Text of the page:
Saturday 13 October 2012

Deer Story So Far

It was noticeably colder this morning but it was dry. A chance then, that the fallow deer might just put in an appearance. Afterall, from where I sit, I can see at least two rutting scrapes and countless deer paths so I know they must be active in these parts.

Way off in the distance, the Muntjac were barking again. The cockerel was starting on his doodle-doos and the light levels were just lifting enough that the blacks of night were becoming shades of grey.

But still no sign of the Fallow deer herd. I watched as the fifty shades of dawn-grey started to develop into colours - first the light straw yellows of the grasses next the darker red-browns of the ploughed ground. And then, on the far side of the field at the edge of the woodland, I was aware of movement. A ghost-like shimmer of a white doe foretold of the presence of a herd of about fifteen ladies. Gradually they ambled over to the scrape, their dawn-lit forms playing tricks on my eyes. I could only watch and wait. It was too far away and too dark to contemplate any shots so I sat back in my place. To my surprise, whilst this was going on, three does had crept into the space just in front of where I was sitting, and were proceeding to give this camo-netted oddity a quizzical stare, before once again, creeping back into the nearby woodland.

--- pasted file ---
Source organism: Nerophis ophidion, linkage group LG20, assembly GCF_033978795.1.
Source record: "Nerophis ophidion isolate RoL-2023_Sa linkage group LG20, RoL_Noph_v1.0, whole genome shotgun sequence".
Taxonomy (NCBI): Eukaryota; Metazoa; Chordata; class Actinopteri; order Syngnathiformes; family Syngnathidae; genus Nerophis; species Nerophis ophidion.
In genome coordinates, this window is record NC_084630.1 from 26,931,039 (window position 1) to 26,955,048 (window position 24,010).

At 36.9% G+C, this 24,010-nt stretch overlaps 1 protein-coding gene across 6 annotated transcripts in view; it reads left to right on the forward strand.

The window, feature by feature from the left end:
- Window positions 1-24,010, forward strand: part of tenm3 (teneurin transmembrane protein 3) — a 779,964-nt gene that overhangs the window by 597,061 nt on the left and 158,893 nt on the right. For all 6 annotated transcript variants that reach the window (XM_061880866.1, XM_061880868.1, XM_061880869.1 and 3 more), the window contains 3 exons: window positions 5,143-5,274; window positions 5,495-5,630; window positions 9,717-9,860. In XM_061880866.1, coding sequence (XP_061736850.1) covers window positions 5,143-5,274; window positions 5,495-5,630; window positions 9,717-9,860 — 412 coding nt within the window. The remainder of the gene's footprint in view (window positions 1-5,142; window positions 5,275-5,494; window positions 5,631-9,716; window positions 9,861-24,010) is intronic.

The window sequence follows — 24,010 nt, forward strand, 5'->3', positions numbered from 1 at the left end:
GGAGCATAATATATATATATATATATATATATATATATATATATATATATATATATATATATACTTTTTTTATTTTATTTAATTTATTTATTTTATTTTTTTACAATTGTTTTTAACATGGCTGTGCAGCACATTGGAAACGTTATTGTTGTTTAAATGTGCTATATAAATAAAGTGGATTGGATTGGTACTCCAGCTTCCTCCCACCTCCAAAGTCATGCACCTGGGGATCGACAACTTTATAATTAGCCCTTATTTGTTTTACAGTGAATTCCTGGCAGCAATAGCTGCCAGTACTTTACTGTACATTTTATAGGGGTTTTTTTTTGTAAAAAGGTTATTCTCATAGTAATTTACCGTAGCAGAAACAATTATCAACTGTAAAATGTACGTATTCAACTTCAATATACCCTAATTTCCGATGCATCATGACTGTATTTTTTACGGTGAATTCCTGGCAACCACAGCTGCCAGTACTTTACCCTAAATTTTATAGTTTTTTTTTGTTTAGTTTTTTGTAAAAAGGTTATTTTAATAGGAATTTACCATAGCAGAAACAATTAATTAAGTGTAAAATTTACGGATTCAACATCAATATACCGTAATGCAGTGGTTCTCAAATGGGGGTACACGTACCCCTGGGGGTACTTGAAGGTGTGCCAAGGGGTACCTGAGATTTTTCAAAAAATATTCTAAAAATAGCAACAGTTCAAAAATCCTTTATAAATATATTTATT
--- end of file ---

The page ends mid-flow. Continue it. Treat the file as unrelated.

The deer were on the move- hooray! After around ten minutes, the far herd began to move vaguely in my direction. I followed their progress through my viewfinder and then HE walked into frame. A splendid buck with mature palmate antlers, and he was walking straight towards me. This would normally have been a perfect situation to fire off some shots, the antlered form gradually becoming larger within the frame. However, my suspicions were confirmed with the slight depression of the shutter button. A 3 second exposure. Not even worth a try. Reason one, blur. Reason two, shutter-noise startle and lose them completely. Again, I could only sit and watch whilst listening to the bellow of another Fallow buck somewhere off in the distance.

The buck and his harem disappeared off again and I was content that I had finally seen some activity. As I sat, a few more does appeared in front of me. Just 10 metres away and it was worth a try at a shot. Two frames, with the shutter seemingly taking an eternity on 1/5th second, resulting in the shot above. The dawn light still not enough to provide illumination on this stage. It was really only going to be a watching day and I was also starting to see my breath, indicating the dawn drop in temperature. By now I was actually starting to shiver for the first time this deer-watch season, high time I should contemplate a steaming mug of tea. As I was about to pack up for the day (as visitors would be arriving later in the morning and I had domestic jobs to attend to) I noticed a lone deer on the far side of the field.
A quick (and poor) ID shot revealed it was the buck.

...I will be back!

(Someone asked me the other day,
"Why not go to Hatfield House or Richmond Park to photograph the deer?"
Errm, hasn't that been done before?! That is, dare I say, just a bit too easy. I prefer a challenge. I'm watching a cautious, suspicious local herd who are seldom subjects of the camera. The long fruitless waits will be worthwhile when I successfully bag the image I'm after...
...whenever that might be. That's wildlife photography!)

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